Jacob will move to the UK to marry Queenie during/after the Great Depression
Someone posted under Fridge Horror that the Great Depression is likely to impact Jacob's bakery. This could prompt him to move to the UK (where his friend Newt is from) to marry Queenie.
  • Great depression aside, Newt states that American wizards "aren't supposed to (even) befriend muggles". Even visiting Jacob in his bakery would probably get stern looks from other US magic users. In the UK, conversely, Jacob and Queenie are not only allowed to get married, Jacob is legally allowed to be in on the masquerade once he's formally recognized as her spouse.

The reason some fantastic beasts in the film are not in the book Newt published is because they lack Ministry of Magic classifications.
It's possible that some, like the Swooping Evil and the Thunderbird, simply lacked MoM classifications due to lack of knowledge and study, and thus were blocked from inclusion. All the other ones in the book have the classification. The Obscurus was likely excluded due to the fact that it may be considered a Being, since it IS a human (but this is unlikely, as Werewolves are still classified as Beasts). It's also possible that the Obscurus is considered neither Being nor Beast, nor is it considered a Spirit (the third division of classification), but is considered to be a kind of Dark Magic, like a Horcrux, or else it shares classification with Dementors, which are also not in the Fantastic Beasts book, even though they were in the main series by that point. Though that's not to say the Obscurus is not mentioned at all- it is. It's the name of the publishing house that Newt selected to publish his book. Make of it what you will.

Love is stronger even than Obliviate.
Love has been mentioned before as the strongest kind of magic and the hardest to understand. Harry was protected from the Killing Curse by his mother's love. The effects of Amortentia are never permanent. Love has been shown to affect the shape of a Patronus. Perhaps memories of love are too strong to be Obliviated. All Jacob needed was to see Queenie once more and everything came flooding back.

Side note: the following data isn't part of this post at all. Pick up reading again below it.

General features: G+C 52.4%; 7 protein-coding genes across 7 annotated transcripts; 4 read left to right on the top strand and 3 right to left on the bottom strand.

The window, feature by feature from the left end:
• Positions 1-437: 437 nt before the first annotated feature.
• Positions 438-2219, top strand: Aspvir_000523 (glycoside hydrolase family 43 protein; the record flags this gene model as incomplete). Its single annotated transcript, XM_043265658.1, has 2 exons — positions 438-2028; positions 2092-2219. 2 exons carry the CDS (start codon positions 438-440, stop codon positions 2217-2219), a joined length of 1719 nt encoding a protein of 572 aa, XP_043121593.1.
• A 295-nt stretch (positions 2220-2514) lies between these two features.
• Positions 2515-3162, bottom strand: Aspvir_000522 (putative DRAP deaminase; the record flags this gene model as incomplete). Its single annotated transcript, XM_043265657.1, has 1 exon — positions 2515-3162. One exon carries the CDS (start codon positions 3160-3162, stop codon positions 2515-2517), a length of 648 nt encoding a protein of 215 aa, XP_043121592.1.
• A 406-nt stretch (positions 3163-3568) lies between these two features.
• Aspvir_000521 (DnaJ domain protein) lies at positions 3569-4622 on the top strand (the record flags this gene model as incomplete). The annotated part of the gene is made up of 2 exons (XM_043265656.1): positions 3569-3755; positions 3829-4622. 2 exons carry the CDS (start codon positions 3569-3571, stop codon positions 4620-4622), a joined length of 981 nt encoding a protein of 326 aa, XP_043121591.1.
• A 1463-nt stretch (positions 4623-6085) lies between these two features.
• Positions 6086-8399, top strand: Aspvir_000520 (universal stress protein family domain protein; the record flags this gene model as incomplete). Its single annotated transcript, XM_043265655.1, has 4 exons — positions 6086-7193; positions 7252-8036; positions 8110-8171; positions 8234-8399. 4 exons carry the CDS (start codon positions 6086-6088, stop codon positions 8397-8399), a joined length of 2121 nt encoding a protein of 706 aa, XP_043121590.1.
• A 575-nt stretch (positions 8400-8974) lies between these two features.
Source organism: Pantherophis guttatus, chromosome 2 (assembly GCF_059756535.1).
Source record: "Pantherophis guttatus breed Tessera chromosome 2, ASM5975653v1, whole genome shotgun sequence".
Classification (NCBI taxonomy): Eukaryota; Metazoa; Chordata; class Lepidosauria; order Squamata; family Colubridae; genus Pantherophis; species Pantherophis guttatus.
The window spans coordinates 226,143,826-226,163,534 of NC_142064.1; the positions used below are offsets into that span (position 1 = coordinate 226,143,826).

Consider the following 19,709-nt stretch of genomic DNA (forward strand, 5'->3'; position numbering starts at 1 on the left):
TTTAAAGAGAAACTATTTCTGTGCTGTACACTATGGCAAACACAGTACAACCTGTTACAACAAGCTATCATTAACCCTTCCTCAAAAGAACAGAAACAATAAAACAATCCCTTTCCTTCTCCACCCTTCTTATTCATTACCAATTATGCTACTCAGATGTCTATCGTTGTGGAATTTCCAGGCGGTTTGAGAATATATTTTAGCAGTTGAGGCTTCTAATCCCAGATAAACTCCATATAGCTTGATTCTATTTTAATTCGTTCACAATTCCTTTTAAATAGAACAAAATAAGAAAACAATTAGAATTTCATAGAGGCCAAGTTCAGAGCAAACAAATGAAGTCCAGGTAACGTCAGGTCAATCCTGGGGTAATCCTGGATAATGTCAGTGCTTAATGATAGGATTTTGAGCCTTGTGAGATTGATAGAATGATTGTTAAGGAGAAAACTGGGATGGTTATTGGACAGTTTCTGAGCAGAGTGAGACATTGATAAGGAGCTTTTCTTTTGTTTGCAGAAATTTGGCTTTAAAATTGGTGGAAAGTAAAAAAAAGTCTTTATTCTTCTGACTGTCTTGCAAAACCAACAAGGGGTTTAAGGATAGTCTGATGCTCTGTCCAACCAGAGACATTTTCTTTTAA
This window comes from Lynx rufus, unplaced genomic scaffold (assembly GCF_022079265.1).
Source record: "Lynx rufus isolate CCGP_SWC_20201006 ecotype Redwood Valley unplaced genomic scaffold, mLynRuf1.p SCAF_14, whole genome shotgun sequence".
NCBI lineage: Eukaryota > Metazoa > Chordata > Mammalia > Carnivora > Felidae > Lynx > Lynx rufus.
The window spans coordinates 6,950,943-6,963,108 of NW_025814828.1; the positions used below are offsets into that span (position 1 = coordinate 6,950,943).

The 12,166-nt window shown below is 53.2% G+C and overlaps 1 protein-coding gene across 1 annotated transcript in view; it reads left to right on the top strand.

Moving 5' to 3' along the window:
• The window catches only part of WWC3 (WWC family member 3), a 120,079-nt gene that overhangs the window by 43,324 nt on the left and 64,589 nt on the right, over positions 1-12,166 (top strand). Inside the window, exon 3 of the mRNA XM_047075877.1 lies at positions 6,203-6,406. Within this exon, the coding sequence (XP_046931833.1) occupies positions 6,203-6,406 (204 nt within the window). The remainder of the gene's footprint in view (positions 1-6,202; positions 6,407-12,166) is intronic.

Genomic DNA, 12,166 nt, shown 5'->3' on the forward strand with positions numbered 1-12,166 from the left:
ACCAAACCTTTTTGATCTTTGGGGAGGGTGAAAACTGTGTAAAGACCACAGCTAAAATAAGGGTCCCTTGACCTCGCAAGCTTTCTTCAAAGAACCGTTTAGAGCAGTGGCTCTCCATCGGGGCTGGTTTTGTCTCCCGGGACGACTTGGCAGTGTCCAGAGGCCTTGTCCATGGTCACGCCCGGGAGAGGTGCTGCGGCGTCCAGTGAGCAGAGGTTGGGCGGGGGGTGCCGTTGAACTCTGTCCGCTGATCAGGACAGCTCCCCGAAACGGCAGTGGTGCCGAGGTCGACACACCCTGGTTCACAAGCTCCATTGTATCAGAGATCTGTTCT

Harry almost became an Obscurial.
While the Dursleys made no attempt to hide their contempt for Harry and weren't the nicest of foster parents, they weren't at Mary Lou's level. Dumbledore probably warned Petunia about the possibility of Harry becoming an Obscurial. She and Vernon probably had the misguided notion that if they just ignored Harry's magic it would just go away. A combination of Lily's love and Voldemort's soul kept the worst from happening. (Although it didn't stop Aunt Marge from getting blown up.)
  • Not to mention, if memory serves from Harry's point of view at the start of the first book, he was just convinced that strange things happened around him, not really that he actually caused them- he had no explanation how for example the wig of the teacher was turned blue or how his hair grew back overnight or how the fugly sweater of Dudley's shrank until it would have maybe fit a chihuahua but certainly not Harry, all he knew that it wasn't his doing. Meaning he was convinced that he had no way of stopping it so he didn't even subconsciously try to suppress the magic he had no idea he had. This despite the idea that the Dursley treated these incidents as being caused by Harry (except the sweater, that one got blamed on a washing program too hot for the fabric fortunately), because it did not compute in Harry's mind how it could be his fault and he probably just chalked it up to his relatives being pointlessly and needlessly cruel as they were wont to do.

The inclusion of Leta Lestrange is going to cause a Continuity Snarl of some kind that will cause fans of the book series to tear their hair out.